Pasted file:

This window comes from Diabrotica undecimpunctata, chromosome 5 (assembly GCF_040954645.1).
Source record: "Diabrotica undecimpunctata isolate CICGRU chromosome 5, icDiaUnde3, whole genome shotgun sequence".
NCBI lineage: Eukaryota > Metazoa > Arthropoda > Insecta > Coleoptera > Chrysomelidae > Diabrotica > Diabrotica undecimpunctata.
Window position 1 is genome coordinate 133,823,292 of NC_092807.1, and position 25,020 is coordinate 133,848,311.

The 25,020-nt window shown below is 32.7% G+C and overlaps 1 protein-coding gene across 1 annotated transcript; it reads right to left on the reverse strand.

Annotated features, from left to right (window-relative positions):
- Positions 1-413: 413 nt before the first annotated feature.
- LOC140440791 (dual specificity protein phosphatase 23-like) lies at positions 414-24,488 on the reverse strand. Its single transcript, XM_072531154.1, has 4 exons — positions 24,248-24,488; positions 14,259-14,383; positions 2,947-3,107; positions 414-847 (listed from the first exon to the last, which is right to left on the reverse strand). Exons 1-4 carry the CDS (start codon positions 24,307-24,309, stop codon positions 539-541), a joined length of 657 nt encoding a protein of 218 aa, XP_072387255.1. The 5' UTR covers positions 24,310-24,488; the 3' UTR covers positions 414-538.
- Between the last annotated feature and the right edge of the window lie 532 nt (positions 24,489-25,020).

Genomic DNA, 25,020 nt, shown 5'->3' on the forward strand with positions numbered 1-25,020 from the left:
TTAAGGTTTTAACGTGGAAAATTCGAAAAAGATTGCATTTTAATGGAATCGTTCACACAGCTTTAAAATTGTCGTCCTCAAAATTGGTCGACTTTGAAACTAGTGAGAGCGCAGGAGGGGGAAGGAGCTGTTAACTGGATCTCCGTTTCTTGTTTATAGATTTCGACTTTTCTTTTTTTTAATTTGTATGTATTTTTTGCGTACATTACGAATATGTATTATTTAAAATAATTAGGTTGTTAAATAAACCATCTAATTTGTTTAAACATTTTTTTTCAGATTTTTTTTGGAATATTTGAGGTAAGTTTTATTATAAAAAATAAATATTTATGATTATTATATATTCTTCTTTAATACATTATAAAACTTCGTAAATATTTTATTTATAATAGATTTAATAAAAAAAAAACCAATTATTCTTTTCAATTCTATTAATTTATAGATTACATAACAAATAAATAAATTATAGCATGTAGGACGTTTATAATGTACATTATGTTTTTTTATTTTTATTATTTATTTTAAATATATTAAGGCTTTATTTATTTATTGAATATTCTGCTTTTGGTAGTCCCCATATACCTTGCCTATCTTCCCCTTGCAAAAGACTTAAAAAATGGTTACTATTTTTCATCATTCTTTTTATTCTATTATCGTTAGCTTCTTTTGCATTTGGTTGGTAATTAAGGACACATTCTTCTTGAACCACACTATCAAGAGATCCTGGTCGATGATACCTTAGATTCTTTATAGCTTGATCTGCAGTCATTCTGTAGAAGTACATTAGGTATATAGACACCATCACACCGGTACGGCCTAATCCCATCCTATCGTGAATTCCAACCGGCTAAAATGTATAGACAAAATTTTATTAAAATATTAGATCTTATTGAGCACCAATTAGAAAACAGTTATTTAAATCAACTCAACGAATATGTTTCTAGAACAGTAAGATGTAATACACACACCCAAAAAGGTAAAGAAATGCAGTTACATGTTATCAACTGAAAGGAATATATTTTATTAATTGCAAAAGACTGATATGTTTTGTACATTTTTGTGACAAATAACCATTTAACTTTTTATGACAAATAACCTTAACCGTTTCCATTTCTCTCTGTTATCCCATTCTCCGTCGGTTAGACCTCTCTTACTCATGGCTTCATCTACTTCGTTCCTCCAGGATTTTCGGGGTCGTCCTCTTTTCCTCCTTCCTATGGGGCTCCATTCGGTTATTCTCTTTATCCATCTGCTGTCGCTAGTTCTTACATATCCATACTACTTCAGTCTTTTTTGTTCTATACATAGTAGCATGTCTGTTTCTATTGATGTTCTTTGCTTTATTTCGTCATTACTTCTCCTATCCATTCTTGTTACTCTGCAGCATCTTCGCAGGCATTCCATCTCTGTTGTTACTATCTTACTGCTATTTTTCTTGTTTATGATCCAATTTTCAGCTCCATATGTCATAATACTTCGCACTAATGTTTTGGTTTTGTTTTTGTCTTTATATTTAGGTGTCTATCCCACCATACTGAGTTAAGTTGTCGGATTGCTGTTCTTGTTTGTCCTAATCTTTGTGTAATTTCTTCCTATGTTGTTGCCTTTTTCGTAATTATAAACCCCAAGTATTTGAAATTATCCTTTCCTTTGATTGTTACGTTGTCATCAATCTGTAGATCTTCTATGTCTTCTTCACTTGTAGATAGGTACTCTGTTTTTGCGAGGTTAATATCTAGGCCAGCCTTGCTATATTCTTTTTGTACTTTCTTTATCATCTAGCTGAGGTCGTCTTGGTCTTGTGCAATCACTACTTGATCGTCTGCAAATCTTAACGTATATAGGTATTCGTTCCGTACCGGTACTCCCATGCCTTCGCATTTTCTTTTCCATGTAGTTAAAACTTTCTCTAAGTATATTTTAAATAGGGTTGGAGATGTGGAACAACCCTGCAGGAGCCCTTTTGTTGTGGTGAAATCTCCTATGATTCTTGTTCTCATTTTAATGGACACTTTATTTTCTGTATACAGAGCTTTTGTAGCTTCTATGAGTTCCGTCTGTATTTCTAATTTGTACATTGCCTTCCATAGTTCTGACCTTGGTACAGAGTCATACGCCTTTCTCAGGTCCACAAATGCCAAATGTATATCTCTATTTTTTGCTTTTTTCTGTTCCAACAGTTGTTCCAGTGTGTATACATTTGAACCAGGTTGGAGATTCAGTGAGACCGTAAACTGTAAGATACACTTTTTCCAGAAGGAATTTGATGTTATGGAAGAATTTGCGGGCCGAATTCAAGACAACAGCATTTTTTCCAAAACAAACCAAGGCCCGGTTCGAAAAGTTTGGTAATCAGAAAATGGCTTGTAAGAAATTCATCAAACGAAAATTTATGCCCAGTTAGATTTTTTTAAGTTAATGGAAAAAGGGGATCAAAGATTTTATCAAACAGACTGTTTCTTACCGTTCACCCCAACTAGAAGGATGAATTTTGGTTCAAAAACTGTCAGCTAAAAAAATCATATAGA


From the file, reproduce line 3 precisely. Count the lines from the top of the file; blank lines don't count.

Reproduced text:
NCBI lineage: Eukaryota > Metazoa > Arthropoda > Insecta > Coleoptera > Chrysomelidae > Diabrotica > Diabrotica undecimpunctata.